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August 15, 2023

"The Capital Shadow Docket and The Death of Judicial Restraint"

The title of this post is the title of this new paper on SSRN authored by Jenny-Brooke Condon. Here is its abstract:

The Supreme Court’s recent approach to late-state execution challenges on its otherwise opaque shadow docket illuminates a court comfortable with playing an aggressive, decisive role in America’s system of state killing.  The Court would prefer for us to think of its role differently — as a passive, mere agnostic participant in a process defined by judicial restraint.  The Court promotes this vision when it invokes judicial restraint to justify its refusal to second-guess the cruelty of challenged execution methods or when Justices cite federalism-based rationales for refusing to delay state enforcement of death sentences.  Even the oft-quoted refrain that “death is different” — the notion that the Court proceeds carefully to enforce the Eighth Amendment as applied to capital punishment — advances a narrative of the Court as careful, constrained, and once removed. In this telling, judicial restraint and constitutional regulation of the death penalty go hand in hand.

And yet, on the Supreme Court’s shadow docket, the Court’s death penalty jurisprudence is anything but restrained. For the last several years, the Court has regularly reversed lower court stays in a series of death cases presenting substantial issues.  While decisions addressing death penalty cases on the Court’s emergency orders docket is nothing new, the Court’s willingness to issue momentous, dispositive rulings in death cases through the shadow docket has emerged as an important feature of the Court’s constitutional regulation of the death penalty.  This Article contends that the Court’s capital shadow docket does not merely reflect changes in how the Court now approaches norms surrounding requests for emergency relief, as others have illuminated. The capital shadow docket is also a window into judicial regulation of the death penalty devoid of judicial restraint.

August 15, 2023 at 09:54 PM | Permalink


If the attorneys defending child-rape-murderers and other iterations of the defense bar's version of Mr. Nicey would refrain from a blizzard of last-minute motions, almost all of which could have been filed months or years earlier, we wouldn't have a "shadow docket" at all. When you routinely jam the Court with these concoctions, the outcomes are of your own making.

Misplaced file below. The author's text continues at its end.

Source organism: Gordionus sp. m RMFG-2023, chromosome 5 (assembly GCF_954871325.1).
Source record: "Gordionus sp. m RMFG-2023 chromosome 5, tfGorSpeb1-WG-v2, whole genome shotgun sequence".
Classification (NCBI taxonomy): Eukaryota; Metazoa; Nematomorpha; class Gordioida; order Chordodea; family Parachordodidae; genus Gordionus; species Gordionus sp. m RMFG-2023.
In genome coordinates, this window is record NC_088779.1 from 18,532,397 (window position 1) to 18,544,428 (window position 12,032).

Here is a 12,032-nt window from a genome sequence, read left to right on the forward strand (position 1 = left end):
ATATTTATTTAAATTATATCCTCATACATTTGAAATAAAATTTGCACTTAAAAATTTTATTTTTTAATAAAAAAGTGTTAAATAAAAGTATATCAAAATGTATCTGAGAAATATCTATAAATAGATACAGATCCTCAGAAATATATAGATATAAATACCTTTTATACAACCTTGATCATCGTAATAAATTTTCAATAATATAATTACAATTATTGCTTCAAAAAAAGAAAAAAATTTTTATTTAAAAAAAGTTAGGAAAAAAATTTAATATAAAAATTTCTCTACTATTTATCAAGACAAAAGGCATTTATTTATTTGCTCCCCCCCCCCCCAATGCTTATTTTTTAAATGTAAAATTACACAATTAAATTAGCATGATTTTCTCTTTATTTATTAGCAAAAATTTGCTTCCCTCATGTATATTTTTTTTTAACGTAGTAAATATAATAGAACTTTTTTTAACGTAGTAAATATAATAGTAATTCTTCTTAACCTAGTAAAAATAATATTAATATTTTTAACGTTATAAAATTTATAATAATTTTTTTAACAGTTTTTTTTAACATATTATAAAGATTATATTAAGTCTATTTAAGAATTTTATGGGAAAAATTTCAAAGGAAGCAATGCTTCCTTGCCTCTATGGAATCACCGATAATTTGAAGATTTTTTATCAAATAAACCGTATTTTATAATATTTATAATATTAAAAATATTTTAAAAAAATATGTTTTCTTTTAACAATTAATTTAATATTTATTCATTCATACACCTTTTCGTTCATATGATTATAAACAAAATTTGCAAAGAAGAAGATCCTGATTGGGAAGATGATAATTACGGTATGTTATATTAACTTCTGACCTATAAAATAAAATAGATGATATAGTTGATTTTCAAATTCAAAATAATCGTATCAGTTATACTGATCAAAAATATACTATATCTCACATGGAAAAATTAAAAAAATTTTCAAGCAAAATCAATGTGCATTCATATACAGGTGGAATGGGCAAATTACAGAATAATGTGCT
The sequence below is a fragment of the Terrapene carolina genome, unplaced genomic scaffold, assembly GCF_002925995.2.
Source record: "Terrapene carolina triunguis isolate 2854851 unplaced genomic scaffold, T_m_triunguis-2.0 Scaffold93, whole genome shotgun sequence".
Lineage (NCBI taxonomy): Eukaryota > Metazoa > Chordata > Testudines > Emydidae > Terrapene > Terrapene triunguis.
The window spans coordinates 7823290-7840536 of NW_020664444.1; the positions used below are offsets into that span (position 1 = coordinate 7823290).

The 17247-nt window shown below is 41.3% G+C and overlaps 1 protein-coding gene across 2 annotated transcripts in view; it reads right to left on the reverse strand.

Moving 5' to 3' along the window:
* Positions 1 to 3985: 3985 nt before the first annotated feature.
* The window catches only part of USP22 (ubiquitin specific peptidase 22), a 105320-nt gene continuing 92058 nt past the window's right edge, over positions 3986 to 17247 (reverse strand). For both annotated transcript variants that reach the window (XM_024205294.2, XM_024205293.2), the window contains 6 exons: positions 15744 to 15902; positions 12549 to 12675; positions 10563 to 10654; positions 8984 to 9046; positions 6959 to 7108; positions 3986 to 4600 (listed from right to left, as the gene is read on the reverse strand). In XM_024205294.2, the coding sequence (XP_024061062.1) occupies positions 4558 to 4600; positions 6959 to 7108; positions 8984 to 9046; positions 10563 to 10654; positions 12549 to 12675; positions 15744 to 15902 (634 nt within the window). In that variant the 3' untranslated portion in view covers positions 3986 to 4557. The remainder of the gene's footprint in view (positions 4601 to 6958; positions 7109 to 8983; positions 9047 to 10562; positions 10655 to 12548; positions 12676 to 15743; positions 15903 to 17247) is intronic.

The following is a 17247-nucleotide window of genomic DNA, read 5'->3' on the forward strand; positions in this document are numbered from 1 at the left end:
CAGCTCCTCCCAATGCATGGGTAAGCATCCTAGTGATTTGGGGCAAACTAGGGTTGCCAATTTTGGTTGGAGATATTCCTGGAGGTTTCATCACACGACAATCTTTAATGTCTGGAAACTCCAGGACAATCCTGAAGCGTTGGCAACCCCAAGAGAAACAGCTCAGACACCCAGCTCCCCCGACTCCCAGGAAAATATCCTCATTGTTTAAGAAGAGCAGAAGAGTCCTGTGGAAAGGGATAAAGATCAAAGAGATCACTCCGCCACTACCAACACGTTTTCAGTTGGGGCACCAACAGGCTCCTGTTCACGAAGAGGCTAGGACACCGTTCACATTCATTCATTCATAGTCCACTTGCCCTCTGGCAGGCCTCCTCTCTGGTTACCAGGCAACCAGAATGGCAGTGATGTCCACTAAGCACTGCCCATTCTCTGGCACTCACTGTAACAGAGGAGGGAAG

I would ask the defense bar to quit complaining, but that would be like asking the night to quit being dark.

Posted by: Bill Otis | Aug 15, 2023 11:22:59 PM

There is something very Orwellian about that abstract. The U.S. Supreme Court has made it clear for a very long period of time that last minute stays of execution are disfavored.

I know the practice in my state, and in every other state that I can think of, is that an execution date is not set until the first round of federal habeas is completed. That means that defendant had two years in the trial court to investigate mitigating evidence and file any legal challenges to the death penalty (and, at least in my state, the motions filed are voluminous. They then have at least a year while the direct appeal is pending to begin investigating any ineffective assistance of counsel claims and seven months after the mandate on direct appeal to complete that investigation and file their collateral review motion. Then they have at least two years (one while the collateral review appeal is pending and the one year set forth in the federal habeas statute) to file their federal habeas petition (and most district courts freely allow amended habeas petitions) followed by another two or three years while the federal habeas petition is working its way through the courts. In short, between the end of the first trial and the setting of an execution date is, at least, eight or nine years. It strains credibility that there are any substantial new claims that arise after the setting of the execution date.